Author Archives: cicada

Weekend Mappy Links: Ancient Landscapes, A Map Library Speakeasy, Forensic Topology, Mapping Disasters, Cymatics

An expert on mapping ancient landscapes explains why Big Oil is his biggest customer, among other things. (interview at BLDGBLOG) For bibliophiles: a ton of photos from a visit to the Prelinger Library (AKA the “speakeasy of [map] libraries”). (by … Continue reading

Posted in Blogs and Blogging, Data Visualization, Ephemera, Film, Video & Music, Maps, Neuroscience | Comments Off

The evolutionary history of feathers

If you haven’t already read Brian Switek’s My Beloved Brontosaurus (the New York Times called it “a delight,” and said “[t]his may be the one book for catching up on what has become of the dinosaurs you thought you knew … Continue reading

Posted in Biology, Books, Education, Museum Lust, Science, Science Journalism | Comments Off

Friday Frivolity: Concepts in Ant Farm Design

Jeff Schwarting didn’t like the pre-fab plastic look of commercial ant farms, so he designed a farm of his own and put it on Kickstarter. His farm uses “space gel,” which serves as food source, water source, and tunneling medium. I’m … Continue reading

Posted in Biology, Conspicuous consumption, Education, Ephemera, Frivolity | Comments Off

Michelle Schaefer: Encaustic Nebulae

Michelle Schaefer The Constant Observer Michelle Schaefer‘s booth caught my eye at a recent art festival. From across the street, I was immediately drawn to the strong contrast between deep darks and fiery reds and yellows in her work — contrasts that … Continue reading

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A few design links: curvilinear copper bird feeder, spiny vodka, and type hunting

This gorgeous copper birdfeeder, which is hands-down the most elegant bird feeder I’ve ever seen, was designed “by a Swiss-trained metal craftsman. Together with his wife, he developed the piece’s unique curvilinear form by using cardboard paper.” (seen at Better … Continue reading

Posted in Artists & Art, Blogs and Blogging, Conspicuous consumption, Design, Medical Illustration and History, Photography | Comments Off

Jewelled skeletons: how Damien Hirst was scooped 500 years ago

Remember when bad-boy artist Damien Hirst got all that press for covering a human skull in diamonds? According to a new book by Paul Koudounaris, Heavenly Bodies: Cult Treasures and Spectacular Saints from the Catacombs, he was about 500 years … Continue reading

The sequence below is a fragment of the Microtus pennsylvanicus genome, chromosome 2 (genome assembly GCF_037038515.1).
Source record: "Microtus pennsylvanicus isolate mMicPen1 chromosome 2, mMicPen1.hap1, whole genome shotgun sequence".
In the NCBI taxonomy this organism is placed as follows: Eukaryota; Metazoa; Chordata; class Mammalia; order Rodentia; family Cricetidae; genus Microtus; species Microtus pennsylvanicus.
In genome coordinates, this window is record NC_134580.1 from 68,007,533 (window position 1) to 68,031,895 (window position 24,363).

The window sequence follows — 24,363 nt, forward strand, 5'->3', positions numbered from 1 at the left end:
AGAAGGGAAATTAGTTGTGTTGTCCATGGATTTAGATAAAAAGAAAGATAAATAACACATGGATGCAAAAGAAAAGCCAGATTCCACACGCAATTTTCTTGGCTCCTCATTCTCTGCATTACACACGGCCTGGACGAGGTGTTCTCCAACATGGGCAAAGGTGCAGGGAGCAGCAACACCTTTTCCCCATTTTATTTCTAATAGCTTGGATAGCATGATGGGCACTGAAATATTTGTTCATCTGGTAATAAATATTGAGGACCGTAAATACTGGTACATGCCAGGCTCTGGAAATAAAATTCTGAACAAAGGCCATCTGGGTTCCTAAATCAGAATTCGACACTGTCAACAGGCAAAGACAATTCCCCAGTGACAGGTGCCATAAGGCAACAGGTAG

Posted in Artists & Art, Books, Medical Illustration and History, Museum Lust | Comments Off

A Chemical Imbalance: Gender equity in STEM education

A Chemical Imbalance is a documentary project about gender inequities in STEM and academia. It explores the reasons for gender disparities and the “leaky pipeline” – i.e., the gradual attrition of female scientists as their scientific careers progress. Today, only … Continue reading

Posted in Blogs and Blogging, Education, Film, Video & Music, Gender Issues, History of Science, Science, Science in culture & policy | Comments Off

Goodbye, Google Reader; Goodbye, Missing Friends

You probably know that Google Reader is shutting down. It makes me grumpy; I don’t find Facebook, Twitter, Google+, Flipboard, or anything else to be an adequate substitute (I’m trying Feedly at my fiance’s behest). Even worse, this unwelcome development … Continue reading

Posted in Blogs and Blogging, Department of the Drama, Ephemera, Uncategorized | Comments Off

Should fictional narrators stop to explain basic science?

Full disclosure: I like the New Yorker. I’m always up for vocabulary-stretching escapism, even if I have to wade through irrelevant front matter (newsflash: the Goings on About Town are mostly useless to readers in the flyover states) bordered by … Continue reading

Posted in Biology, Book reviews, Science in culture & policy | Comments Off

Murmurations are so hot right now

Murmurations are so hot right now, they’re showing up in federal economic working papers. Which is probably more than you can say for steampunk. More links on the ever-fascinating murmuration phenomenon: Pop culture: How hot were murmurations in, say, 1936? … Continue reading

Posted in Ephemera, Science, Science in culture & policy | Comments Off